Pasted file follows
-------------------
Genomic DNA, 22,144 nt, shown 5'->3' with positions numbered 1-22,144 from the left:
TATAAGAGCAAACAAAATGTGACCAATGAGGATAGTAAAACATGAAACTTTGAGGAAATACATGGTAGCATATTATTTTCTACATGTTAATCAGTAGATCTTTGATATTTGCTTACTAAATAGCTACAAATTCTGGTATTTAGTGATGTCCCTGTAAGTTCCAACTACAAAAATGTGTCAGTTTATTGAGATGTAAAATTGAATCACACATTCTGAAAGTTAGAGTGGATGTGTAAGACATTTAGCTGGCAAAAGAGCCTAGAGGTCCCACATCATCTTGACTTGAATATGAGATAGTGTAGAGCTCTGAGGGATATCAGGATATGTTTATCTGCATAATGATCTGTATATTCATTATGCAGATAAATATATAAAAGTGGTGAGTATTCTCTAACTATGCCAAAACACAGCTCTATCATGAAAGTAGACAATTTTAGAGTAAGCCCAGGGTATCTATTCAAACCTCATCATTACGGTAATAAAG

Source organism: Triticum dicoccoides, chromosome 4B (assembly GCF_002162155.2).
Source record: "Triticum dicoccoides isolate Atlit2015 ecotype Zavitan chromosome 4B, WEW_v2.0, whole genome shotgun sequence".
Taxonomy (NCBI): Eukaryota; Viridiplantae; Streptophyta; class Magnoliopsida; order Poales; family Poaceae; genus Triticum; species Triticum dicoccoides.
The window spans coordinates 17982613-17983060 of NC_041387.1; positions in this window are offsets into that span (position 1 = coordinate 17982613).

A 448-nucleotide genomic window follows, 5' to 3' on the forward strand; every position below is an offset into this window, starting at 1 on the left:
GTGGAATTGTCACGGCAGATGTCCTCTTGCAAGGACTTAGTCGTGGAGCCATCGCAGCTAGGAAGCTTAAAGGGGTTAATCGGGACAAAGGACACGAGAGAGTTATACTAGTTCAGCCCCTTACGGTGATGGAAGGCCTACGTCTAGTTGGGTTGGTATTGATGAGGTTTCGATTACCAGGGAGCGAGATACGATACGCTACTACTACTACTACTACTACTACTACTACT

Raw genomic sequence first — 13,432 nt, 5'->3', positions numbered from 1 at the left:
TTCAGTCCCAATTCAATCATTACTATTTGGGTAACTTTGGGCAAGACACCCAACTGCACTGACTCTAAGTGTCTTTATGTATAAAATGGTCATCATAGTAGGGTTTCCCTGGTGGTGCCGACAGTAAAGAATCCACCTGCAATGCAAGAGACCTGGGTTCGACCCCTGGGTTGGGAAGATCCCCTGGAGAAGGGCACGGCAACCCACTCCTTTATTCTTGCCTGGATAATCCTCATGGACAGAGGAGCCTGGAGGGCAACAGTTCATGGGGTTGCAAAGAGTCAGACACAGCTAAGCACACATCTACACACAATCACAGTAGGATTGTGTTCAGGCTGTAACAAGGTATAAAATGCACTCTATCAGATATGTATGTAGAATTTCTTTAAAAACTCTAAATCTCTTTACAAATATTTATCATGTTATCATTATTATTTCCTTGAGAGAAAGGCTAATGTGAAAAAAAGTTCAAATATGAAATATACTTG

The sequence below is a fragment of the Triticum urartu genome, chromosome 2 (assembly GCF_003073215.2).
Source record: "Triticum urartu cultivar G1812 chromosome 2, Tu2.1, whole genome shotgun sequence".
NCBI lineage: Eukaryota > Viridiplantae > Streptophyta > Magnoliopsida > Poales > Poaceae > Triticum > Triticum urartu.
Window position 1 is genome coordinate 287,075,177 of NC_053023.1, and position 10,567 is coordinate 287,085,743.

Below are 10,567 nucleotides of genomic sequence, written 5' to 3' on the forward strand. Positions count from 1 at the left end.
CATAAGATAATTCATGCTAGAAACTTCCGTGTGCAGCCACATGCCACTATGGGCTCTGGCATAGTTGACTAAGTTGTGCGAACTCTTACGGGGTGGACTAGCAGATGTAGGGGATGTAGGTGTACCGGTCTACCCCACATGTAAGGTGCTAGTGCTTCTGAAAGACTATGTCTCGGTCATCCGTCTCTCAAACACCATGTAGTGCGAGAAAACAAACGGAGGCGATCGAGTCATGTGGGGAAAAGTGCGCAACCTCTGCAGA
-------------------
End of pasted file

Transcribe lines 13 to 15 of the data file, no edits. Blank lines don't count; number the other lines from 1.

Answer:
NCBI lineage: Eukaryota > Viridiplantae > Streptophyta > Magnoliopsida > Poales > Poaceae > Triticum > Triticum urartu.
Window position 1 is genome coordinate 287,075,177 of NC_053023.1, and position 10,567 is coordinate 287,085,743.

Below are 10,567 nucleotides of genomic sequence, written 5' to 3' on the forward strand. Positions count from 1 at the left end.